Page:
By Tom Alvarez, Indianapolis Performing Arts Examiner
April 7, 2013
There is no question that Scott Alan is one of the most excitingly original contemporary composers/lyricists around. Proof of his talent for songwriting was clearly evident Friday, April 5, the first of his two-day run of “Scott Alan and Caissie Levy: The Scott Alan Songbook” at the Cabaret at the Columbia Club.
Alan has recorded four albums, on which many of Broadway’s and the West End’s most renowned singers are included. He has also presented his music in sold-out concerts all over the U.S. and throughout the world.
View slideshow: “Scott Alan and Caissie Levy: The Scott Alan Songbook”
Caissie Levy, a graduate of the American Musical and Dramatic Academy in New York City, made her mark performing on Broadway in such shows as “Rent,” “Hairspray,” “Wicked” and “Hair.” Her most recent Broadway achievement was playing Molly Jensen in “Ghost: The Musical” (2012) that was based on the 1990 film of the same title.
Alan and Levy (with Alan on the piano) sang a set list which included not only original tunes from his extensive songbook, but also several from “Home,” a musical he has been working on for 10 years and which he eventually hopes will land on Broadway.
Alan’s emotion-drenched songs, which often deal with love and loss, reflect someone who wears his heart on his sleeve and uses experiences from his own life to openly express himself through his music. Alan, who himself is gay, opened with “Nothing More,” a song about a gay man who yearns to have a family in order to experience all the joy it brings.
Possessing an appealing baritone voice, Alan also sang “Now,” which expresses the raw pain of breakup, and “It’s Good to See You Again,” a song written two years later, after healing has occurred, about the same failed relationship.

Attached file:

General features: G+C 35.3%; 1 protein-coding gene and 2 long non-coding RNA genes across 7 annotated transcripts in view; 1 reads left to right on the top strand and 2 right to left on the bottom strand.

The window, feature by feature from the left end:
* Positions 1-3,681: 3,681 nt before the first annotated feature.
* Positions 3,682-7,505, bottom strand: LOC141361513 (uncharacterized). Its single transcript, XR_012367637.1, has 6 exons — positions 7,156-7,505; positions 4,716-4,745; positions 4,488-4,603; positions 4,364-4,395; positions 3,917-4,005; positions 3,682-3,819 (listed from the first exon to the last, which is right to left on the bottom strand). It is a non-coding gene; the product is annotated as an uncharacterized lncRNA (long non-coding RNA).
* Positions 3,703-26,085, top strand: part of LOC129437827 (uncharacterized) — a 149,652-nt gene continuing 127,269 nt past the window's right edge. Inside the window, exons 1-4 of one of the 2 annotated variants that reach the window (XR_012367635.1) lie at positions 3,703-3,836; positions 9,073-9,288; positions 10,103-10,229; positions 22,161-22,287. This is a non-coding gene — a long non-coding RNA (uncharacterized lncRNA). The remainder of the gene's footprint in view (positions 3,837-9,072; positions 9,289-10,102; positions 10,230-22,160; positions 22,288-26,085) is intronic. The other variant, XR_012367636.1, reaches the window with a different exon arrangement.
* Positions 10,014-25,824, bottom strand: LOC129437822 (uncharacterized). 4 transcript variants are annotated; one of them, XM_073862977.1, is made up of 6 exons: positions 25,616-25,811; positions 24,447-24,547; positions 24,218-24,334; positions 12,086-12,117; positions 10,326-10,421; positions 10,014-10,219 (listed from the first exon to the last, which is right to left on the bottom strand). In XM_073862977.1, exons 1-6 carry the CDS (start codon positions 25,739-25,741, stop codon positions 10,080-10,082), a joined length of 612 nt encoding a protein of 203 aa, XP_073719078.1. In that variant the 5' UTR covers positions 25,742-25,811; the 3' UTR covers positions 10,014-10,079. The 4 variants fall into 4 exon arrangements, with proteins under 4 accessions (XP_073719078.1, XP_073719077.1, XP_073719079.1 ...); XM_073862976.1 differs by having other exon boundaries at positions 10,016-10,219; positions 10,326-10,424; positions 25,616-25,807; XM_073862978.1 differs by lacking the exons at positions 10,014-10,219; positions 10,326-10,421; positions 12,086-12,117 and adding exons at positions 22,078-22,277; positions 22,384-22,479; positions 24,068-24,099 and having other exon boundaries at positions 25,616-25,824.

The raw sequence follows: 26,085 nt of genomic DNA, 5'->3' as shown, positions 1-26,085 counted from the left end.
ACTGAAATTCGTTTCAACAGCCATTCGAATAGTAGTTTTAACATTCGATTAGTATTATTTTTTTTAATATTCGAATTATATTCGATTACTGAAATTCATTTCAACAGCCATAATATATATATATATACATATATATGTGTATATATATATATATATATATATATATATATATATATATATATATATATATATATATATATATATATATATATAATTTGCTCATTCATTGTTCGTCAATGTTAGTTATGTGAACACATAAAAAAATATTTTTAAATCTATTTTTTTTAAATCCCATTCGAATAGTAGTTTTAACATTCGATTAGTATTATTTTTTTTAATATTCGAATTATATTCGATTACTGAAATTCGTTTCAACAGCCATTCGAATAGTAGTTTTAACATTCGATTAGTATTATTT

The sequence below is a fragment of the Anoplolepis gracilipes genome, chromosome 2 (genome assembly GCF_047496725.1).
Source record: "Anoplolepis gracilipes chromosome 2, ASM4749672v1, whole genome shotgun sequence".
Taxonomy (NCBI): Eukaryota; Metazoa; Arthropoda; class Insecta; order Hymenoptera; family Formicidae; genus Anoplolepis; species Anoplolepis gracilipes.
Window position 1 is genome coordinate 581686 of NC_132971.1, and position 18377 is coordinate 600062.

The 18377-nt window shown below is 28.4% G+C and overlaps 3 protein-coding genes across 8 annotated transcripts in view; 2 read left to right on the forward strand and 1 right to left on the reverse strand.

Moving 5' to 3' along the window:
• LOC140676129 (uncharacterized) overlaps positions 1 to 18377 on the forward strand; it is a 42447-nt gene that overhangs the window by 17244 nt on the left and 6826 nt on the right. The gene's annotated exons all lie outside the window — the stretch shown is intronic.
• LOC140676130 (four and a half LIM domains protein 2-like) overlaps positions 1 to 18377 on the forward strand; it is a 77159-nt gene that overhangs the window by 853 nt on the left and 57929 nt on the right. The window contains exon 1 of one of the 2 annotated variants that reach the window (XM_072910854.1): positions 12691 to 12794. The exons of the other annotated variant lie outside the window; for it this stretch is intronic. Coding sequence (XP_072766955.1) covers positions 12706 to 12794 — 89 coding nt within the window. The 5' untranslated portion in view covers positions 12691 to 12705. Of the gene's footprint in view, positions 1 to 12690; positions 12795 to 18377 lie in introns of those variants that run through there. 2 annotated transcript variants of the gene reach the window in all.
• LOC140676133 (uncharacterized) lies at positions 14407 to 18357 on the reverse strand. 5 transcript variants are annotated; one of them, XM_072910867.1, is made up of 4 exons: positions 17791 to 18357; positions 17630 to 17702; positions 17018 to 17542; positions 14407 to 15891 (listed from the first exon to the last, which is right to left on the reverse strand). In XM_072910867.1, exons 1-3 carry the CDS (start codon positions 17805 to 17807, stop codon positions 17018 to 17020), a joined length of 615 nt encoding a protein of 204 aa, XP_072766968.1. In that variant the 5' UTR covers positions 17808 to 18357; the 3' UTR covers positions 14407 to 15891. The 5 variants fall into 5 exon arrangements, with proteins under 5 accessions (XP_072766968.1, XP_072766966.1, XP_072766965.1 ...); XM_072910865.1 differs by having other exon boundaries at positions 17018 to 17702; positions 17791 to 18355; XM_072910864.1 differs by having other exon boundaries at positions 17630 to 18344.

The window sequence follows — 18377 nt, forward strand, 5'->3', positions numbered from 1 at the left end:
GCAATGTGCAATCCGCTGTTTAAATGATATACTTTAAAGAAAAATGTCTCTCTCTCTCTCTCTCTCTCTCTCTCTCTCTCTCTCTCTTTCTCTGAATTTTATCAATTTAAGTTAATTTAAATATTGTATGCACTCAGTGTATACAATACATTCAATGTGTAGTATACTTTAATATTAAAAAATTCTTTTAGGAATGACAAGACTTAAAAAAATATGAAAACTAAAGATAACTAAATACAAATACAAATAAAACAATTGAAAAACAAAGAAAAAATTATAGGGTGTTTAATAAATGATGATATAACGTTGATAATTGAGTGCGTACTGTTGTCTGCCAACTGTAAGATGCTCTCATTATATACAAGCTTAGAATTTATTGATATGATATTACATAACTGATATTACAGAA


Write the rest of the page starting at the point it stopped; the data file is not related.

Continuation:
“Always,” dedicated to Kyle, someone he once loved and who has since died, caused Alan to weep as he sang lyrics such as, “Hold on to / steal you from the hardest day / Don’t be afraid / You have me here to guide your way / Through storms I will be here / I will not disappear / Always by your side.”
Levy, a soprano with an extraordinary range and formidable voice trained to reach the top balconies of theaters and concert halls, demonstrated her ability to easily adapt to the intimate confines of a smaller space, such as the Cabaret, as she interpreted Alan’s music with heartfelt beauty, grace and aplomb.
“Never Neverland (Fly Away),” which speaks to Alan’s love of fairy tales; “Peter Pan,” in particular; “Say Goodbye”; “Kiss the Air”; and “Watch Me Soar” were some of Alan’s most popular songs performed by Levy.
Levy’s last song was “Home,” in which she delivered Alan’s lyrics — such as “Never feel alone, for I’ll always be with you / A home is where the heart is meant to be / You always have a home inside of me” — with a blazing passion he surely intended when he wrote them.
Levy is just one of many of Broadway’s star performers who love Alan’s work enough to record it and perform it live, so it left this writer to question why she had not memorized his songs, rather than referring to sheet music which was contained in a book placed on a stand in front of her. Levy’s choice seemed to diminish an otherwise superb performance.
In contrast to Alan’s top-notch performance as a singer and pianist — and the sheer loveliness and inspirational quality of the music itself — was, as it turned out, the controversial banter that he exchanged with the audience between songs.
Alan’s unfiltered comments were lengthy and sometimes rambling, not to mention filled with expletives, as he told back stories about each song, shared anecdotes about his background and career, and dished about encounters with various show business personalities.
Though Alan’s playfully sarcastic, often politically-tinged humor seemed to delight his young fans present — at one point he even invited some them, who happened to be music students, on stage to sing one of his songs with him — older individuals present were not as receptive, judging from the departure of several parties at intermission and others later on as the evening and the offending jokes wore on.
In the end, the juxtaposition of Alan’s beauteous, vulnerable music with his hard-edged, no-holds-barred humor made for an evening that was, at its best, just plain odd — and at its worst, simply distracting.
For tickets and information about upcoming 2012-2013 season Cabaret at the Columbia performances, call (317) 275-1169 or visit www.thecabaret.org.
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